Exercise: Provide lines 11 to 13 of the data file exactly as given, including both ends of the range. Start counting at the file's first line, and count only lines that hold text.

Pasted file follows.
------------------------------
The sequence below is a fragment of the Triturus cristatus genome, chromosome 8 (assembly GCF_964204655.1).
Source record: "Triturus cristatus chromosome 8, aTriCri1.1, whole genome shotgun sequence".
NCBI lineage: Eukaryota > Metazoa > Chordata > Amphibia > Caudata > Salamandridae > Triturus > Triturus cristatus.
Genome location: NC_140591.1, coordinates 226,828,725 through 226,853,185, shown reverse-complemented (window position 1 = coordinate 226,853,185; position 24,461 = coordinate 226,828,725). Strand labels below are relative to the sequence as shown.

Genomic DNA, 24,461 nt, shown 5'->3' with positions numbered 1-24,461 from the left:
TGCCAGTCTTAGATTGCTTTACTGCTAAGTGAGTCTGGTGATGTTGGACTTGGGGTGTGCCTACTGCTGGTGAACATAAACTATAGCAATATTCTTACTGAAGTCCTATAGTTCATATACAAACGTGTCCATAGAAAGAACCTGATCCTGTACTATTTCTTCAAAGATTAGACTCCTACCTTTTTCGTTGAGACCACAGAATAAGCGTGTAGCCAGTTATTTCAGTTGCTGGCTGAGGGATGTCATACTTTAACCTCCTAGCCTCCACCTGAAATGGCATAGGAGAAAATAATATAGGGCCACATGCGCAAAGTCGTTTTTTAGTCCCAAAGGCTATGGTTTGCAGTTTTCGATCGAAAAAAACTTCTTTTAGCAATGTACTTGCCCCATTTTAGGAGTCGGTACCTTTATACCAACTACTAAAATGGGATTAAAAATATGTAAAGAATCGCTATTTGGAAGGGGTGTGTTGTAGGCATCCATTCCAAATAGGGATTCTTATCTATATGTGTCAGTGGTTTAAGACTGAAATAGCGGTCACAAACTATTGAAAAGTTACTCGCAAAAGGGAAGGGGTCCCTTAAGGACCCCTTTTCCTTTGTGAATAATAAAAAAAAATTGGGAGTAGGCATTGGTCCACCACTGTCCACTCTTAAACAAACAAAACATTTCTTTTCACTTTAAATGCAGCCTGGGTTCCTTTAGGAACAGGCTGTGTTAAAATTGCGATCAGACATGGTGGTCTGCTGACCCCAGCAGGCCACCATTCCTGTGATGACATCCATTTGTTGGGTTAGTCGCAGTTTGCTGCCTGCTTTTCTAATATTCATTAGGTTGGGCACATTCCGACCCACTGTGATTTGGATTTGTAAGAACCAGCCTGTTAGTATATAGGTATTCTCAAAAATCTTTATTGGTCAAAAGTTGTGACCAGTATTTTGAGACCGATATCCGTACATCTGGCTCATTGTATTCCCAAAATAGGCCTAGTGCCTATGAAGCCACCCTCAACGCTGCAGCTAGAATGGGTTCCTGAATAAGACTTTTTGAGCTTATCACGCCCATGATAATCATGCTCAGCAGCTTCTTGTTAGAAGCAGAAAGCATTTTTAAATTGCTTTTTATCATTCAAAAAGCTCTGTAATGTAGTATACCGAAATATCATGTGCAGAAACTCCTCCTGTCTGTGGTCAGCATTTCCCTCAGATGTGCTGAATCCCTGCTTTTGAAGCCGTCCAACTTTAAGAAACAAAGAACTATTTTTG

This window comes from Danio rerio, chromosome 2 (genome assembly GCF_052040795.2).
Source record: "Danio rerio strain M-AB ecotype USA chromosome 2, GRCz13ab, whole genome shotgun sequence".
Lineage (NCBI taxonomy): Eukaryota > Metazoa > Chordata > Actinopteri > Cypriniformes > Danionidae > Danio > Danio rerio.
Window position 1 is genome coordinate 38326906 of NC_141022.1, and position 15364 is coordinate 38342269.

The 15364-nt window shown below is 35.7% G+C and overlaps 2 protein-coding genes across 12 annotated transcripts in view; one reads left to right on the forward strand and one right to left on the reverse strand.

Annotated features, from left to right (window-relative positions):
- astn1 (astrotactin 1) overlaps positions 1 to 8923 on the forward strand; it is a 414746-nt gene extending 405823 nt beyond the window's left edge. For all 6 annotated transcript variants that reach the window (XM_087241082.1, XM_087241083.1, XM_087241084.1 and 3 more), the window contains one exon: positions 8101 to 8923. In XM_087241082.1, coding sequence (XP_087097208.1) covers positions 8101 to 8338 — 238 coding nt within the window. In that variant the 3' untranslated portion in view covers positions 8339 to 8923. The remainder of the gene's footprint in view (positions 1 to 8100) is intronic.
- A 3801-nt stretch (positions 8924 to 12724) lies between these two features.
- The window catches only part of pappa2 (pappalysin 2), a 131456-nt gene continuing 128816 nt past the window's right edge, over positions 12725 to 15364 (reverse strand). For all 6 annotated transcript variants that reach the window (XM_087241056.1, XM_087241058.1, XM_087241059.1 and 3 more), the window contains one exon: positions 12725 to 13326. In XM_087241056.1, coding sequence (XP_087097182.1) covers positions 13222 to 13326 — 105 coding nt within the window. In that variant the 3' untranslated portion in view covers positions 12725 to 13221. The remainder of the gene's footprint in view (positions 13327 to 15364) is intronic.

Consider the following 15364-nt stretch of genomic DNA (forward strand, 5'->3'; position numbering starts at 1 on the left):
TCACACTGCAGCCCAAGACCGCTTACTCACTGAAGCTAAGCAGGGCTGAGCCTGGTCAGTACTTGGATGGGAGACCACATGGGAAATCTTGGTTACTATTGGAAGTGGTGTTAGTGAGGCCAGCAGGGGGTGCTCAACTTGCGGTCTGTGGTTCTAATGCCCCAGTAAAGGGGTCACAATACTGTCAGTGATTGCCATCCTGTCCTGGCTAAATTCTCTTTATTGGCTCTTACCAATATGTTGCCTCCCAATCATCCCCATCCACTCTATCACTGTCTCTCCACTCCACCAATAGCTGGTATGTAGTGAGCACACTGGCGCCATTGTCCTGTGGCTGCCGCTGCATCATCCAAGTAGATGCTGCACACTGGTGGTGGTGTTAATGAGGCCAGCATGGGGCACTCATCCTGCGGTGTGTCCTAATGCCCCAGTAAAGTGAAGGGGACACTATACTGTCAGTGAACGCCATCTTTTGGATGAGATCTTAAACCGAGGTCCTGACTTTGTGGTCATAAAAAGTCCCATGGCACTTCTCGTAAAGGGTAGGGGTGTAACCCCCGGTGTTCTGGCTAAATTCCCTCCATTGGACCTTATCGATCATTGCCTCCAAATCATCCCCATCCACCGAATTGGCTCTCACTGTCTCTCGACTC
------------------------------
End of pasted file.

The 15364-nt window shown below is 35.7% G+C and overlaps 2 protein-coding genes across 12 annotated transcripts in view; one reads left to right on the forward strand and one right to left on the reverse strand.

Annotated features, from left to right (window-relative positions):
- astn1 (astrotactin 1) overlaps positions 1 to 8923 on the forward strand; it is a 414746-nt gene extending 405823 nt beyond the window's left edge. For all 6 annotated transcript variants that reach the window (XM_087241082.1, XM_087241083.1, XM_087241084.1 and 3 more), the window contains one exon: positions 8101 to 8923. In XM_087241082.1, coding sequence (XP_087097208.1) covers positions 8101 to 8338 — 238 coding nt within the window. In that variant the 3' untranslated portion in view covers positions 8339 to 8923. The remainder of the gene's footprint in view (positions 1 to 8100) is intronic.